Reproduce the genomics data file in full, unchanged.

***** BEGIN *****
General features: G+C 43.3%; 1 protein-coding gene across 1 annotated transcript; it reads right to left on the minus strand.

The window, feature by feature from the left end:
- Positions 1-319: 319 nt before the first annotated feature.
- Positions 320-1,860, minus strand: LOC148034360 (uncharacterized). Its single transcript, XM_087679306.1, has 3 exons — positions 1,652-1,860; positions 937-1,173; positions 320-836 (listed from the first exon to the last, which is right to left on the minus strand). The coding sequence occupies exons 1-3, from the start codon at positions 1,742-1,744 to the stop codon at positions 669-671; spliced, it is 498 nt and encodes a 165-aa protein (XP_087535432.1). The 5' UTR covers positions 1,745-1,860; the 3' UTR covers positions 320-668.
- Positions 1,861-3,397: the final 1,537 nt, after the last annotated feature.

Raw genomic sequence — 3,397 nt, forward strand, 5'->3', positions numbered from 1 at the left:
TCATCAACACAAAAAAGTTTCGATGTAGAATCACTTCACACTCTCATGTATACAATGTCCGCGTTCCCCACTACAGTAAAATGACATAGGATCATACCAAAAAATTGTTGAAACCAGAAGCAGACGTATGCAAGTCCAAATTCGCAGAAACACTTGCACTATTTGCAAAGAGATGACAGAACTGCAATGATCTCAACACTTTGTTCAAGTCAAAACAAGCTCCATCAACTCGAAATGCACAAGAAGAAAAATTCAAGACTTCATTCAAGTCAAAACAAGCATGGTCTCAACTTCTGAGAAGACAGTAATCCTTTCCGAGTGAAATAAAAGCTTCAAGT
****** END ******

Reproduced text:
General features: G+C 43.3%; 1 protein-coding gene across 1 annotated transcript; it reads right to left on the minus strand.

The window, feature by feature from the left end:
- Positions 1-319: 319 nt before the first annotated feature.
- Positions 320-1,860, minus strand: LOC148034360 (uncharacterized). Its single transcript, XM_087679306.1, has 3 exons — positions 1,652-1,860; positions 937-1,173; positions 320-836 (listed from the first exon to the last, which is right to left on the minus strand). The coding sequence occupies exons 1-3, from the start codon at positions 1,742-1,744 to the stop codon at positions 669-671; spliced, it is 498 nt and encodes a 165-aa protein (XP_087535432.1). The 5' UTR covers positions 1,745-1,860; the 3' UTR covers positions 320-668.
- Positions 1,861-3,397: the final 1,537 nt, after the last annotated feature.

Raw genomic sequence — 3,397 nt, forward strand, 5'->3', positions numbered from 1 at the left:
TCATCAACACAAAAAAGTTTCGATGTAGAATCACTTCACACTCTCATGTATACAATGTCCGCGTTCCCCACTACAGTAAAATGACATAGGATCATACCAAAAAATTGTTGAAACCAGAAGCAGACGTATGCAAGTCCAAATTCGCAGAAACACTTGCACTATTTGCAAAGAGATGACAGAACTGCAATGATCTCAACACTTTGTTCAAGTCAAAACAAGCTCCATCAACTCGAAATGCACAAGAAGAAAAATTCAAGACTTCATTCAAGTCAAAACAAGCATGGTCTCAACTTCTGAGAAGACAGTAATCCTTTCCGAGTGAAATAAAAGCTTCAAGT